Writing Equations

Algebra: Writing Equations

Read the following SAT test question and then select the correct answer. 

Always read the question carefully and identify the bottom line.  Then assess your options and choose the most efficient method to attack the problem.  When you have an answer, loop back to make sure that your answer matches the bottom line; the specific question the problem asked you to solve.

The c cars in a car service use a total of g gallons of gasoline per week. If each of the cars uses the same amount of gasoline, then, at this rate, which of the following represents the number of gallons used by 5 of the cars in 2 weeks?

Bottom line: gal in 2 wks = ?

Assess your Options:  You could try to work backwards from the answer choices by plugging in a number for each variable, but you want to avoid working from the answer choices when you do not have to.  Instead, write an equation using the information that you are given in the problem.

Attack the Problem:  Start with the most basic information that you are given and logically translate the words into a math problem.  You know that c stands for cars and g stands for gallons of gasoline.  If all of the cars use the same amount of gasoline, then the total number of gallons must be divided evenly among each of the cars:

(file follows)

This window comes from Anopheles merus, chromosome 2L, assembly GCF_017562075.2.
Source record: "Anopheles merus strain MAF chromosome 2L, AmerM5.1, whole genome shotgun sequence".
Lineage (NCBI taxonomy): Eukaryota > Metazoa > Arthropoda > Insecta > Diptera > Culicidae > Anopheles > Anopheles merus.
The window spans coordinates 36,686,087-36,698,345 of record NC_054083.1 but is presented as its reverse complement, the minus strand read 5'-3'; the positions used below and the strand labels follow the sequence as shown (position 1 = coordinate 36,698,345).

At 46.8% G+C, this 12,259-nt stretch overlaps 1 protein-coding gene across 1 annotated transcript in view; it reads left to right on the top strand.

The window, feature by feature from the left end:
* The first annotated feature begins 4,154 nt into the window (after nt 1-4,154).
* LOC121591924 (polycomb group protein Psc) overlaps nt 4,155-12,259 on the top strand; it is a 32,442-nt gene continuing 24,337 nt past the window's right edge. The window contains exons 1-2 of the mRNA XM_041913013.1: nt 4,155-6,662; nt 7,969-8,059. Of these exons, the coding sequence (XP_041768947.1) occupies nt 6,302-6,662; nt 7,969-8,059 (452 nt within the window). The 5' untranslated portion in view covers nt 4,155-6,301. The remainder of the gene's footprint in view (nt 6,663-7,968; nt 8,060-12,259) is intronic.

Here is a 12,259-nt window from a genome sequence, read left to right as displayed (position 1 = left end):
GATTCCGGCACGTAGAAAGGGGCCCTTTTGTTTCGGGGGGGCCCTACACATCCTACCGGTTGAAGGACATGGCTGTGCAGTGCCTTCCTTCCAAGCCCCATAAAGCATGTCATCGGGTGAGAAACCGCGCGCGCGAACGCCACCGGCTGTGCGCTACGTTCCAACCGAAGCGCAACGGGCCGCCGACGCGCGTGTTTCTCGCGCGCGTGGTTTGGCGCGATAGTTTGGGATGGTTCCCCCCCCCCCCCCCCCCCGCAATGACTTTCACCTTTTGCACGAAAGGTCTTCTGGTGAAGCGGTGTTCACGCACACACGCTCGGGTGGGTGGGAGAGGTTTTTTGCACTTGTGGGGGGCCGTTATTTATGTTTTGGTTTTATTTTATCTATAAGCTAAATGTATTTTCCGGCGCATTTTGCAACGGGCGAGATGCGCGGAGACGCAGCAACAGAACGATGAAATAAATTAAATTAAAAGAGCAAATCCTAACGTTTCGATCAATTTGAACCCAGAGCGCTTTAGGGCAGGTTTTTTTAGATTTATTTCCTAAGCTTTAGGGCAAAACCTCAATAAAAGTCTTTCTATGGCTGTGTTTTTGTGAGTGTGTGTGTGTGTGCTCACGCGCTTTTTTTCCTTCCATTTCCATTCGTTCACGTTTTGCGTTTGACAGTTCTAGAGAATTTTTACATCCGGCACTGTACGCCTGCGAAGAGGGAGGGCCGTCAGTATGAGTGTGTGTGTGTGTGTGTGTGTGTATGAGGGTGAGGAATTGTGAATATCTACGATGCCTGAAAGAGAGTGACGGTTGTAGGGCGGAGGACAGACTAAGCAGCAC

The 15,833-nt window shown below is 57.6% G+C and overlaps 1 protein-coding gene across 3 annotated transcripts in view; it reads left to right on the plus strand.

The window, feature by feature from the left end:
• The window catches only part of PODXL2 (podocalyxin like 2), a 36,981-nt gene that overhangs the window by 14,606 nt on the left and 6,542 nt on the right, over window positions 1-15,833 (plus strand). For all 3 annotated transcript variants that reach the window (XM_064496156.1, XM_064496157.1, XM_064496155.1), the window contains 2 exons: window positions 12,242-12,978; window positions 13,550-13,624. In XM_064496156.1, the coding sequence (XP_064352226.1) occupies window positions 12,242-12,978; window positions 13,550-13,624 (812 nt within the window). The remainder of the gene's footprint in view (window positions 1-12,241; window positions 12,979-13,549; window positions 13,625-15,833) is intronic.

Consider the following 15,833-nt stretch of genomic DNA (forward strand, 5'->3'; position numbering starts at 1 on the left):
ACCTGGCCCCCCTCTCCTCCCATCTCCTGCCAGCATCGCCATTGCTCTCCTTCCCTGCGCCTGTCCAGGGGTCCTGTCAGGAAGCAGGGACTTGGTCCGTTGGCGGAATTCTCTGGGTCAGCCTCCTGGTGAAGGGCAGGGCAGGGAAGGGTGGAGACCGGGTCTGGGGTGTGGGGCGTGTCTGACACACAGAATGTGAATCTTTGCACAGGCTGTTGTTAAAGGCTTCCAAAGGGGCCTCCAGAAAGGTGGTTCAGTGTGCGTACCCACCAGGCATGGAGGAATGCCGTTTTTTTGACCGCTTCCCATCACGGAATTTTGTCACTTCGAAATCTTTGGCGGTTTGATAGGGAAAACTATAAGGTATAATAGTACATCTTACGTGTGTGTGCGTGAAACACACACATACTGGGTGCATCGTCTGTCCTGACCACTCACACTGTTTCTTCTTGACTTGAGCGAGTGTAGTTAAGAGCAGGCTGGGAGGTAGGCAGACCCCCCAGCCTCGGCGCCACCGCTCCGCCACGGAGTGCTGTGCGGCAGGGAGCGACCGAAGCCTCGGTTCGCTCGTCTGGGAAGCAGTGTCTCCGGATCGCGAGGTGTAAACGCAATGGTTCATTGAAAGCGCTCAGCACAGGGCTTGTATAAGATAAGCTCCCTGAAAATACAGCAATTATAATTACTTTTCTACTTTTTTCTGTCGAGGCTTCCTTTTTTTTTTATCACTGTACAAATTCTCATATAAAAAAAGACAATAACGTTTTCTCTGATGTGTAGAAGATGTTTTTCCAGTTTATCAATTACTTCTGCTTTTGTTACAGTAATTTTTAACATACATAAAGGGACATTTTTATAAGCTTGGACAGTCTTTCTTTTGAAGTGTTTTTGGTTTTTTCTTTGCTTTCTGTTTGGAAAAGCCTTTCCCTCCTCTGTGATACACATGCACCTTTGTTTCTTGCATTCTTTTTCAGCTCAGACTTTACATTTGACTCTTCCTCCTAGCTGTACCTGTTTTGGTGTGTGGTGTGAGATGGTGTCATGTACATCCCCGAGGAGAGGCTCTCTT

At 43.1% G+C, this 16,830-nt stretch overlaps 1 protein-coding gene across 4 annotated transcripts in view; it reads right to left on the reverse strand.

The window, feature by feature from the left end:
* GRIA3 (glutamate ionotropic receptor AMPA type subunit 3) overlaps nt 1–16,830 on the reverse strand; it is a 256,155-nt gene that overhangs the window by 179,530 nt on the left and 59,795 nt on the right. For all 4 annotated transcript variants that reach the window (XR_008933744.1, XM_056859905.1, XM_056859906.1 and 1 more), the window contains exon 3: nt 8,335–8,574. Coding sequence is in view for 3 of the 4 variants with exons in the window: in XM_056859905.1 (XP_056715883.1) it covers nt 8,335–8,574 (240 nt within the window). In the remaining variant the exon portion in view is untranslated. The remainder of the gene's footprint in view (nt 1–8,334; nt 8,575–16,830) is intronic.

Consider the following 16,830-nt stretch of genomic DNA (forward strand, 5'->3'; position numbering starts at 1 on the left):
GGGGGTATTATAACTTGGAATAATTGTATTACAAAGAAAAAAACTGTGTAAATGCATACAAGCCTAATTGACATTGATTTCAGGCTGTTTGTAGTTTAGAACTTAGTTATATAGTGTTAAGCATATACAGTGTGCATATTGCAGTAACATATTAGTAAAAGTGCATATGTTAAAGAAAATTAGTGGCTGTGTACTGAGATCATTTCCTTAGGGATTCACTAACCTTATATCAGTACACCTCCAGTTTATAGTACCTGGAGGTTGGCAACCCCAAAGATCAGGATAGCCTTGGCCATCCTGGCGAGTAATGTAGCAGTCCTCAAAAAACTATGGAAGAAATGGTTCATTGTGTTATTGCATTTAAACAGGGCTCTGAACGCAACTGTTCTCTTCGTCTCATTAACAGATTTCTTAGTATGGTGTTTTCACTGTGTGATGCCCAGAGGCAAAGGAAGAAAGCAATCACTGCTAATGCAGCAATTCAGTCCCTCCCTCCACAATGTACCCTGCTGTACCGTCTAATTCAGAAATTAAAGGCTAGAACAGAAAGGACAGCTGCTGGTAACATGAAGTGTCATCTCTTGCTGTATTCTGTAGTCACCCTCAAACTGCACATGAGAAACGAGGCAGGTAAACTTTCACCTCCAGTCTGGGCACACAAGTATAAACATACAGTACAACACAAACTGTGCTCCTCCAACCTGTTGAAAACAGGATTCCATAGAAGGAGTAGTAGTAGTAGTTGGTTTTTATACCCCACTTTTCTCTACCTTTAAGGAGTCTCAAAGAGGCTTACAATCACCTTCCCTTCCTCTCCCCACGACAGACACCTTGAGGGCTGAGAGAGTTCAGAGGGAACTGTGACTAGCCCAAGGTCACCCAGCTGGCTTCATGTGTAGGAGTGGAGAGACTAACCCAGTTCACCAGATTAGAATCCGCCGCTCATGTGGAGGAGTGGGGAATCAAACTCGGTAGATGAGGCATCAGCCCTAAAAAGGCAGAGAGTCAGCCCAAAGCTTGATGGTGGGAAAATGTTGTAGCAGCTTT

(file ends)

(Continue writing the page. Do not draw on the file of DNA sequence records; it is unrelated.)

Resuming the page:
Now you know that there are 5 cars.  You might be tempted to put the 5 with the c, but think about it this way: that would mean that the same number of gallons was divided among more cars, so each car was using less gasoline, which is impossible!   If there are more cars, the total amount of gasoline must increase:

Now all you have to do is turn 1 week into 2 weeks by multiplying both sides of your equation by 2:

Loop Back: You found the gallons for 2 weeks, so look down at your answer choices.

(A) ten times c times g
(B) (2 times g) over (5 times c)
(C) (5 times g) over (2 times c)
(D) g over (10 times c)
(E)(10 times g) over c

The correct answer is (E).

Alternative method using Knowsys strategies:  If you struggle with writing equations, choose a number to represent the variable you are given in the problem.  You know you have 5 cars, but pick a number to represent the gallons that these cars use.  Any number that is not already in the problem will work; avoid  0 or 1 because multiple equations may work with these choices. Let’s say that g = 10.  In one week, those 5 cars will use 10 gallons.  How many gallons will they use in 2 weeks?  20 gallons!

Notice that the problem is a “which of the following” question.  Start with answer choice E instead of A.

Plug in the 10 for g and the 5 for c.  10 times 10 is 100, and then if you divide 100 by 5, you get 20.  That matches the answer that you found, so E must be correct.  None of the other answer choices will equal 20.  Strategies are tools to help you – remember that you get the same number of points for the correct answer no matter how you work the problem!

On, 31% of the responses were correct.

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